COMPLIMENT YOUR MOBILITY

Expats often find themselves traveling to other countries on top of the new country they have chosen to reside. International health insurance follows you wherever you are and it till give you peace of mind in situations where local hospital may be unable to provide for your needs. The advantage of having this type of insurance is also having glocal service from your provider’s customer support so you know exactly what your policy can cover.

EMERGENCY EVACUATION

This is one of the best features of international health insurance. For expats who live in high-risk areas or live active lifestyles that may hold more risks than usual, getting covered for emergency evacuation could be what separates you from life or death. Repatriation cover allows expats to be flown back to their home country if necessary.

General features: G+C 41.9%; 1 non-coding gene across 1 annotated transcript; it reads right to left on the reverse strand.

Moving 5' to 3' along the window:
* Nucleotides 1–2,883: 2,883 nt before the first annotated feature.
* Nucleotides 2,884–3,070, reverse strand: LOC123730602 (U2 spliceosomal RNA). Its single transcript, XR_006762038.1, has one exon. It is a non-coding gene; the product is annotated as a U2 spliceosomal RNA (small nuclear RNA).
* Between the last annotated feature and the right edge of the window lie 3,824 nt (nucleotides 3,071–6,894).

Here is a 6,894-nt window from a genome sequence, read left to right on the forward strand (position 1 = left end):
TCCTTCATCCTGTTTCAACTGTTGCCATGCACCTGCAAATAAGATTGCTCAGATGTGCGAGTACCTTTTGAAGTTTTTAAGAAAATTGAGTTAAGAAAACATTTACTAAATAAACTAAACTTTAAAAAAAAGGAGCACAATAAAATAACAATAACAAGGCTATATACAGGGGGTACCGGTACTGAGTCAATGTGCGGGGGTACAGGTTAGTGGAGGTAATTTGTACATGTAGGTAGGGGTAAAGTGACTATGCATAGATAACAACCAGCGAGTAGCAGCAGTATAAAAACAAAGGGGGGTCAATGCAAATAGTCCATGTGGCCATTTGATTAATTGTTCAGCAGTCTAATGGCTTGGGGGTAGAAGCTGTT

SUPPLEMENT FOR YOUR COMPANY-PROVIDED INSURANCE

Check if the company health insurance covers for family members or for chronic diseases. If you have special medical needs and your company insurance does not cater to its treatment, an international health insurance cover should be able to take care of what’s lacking.

OTHER HEALTH COVER

This health insurance policy is generally comprehensive and can cover maternity and cancer treatment. It all depends on your needs as well as your family’s. Village Insurance Direct helps expat find the affordable and complete international health insurance from established providers in Hong Kong.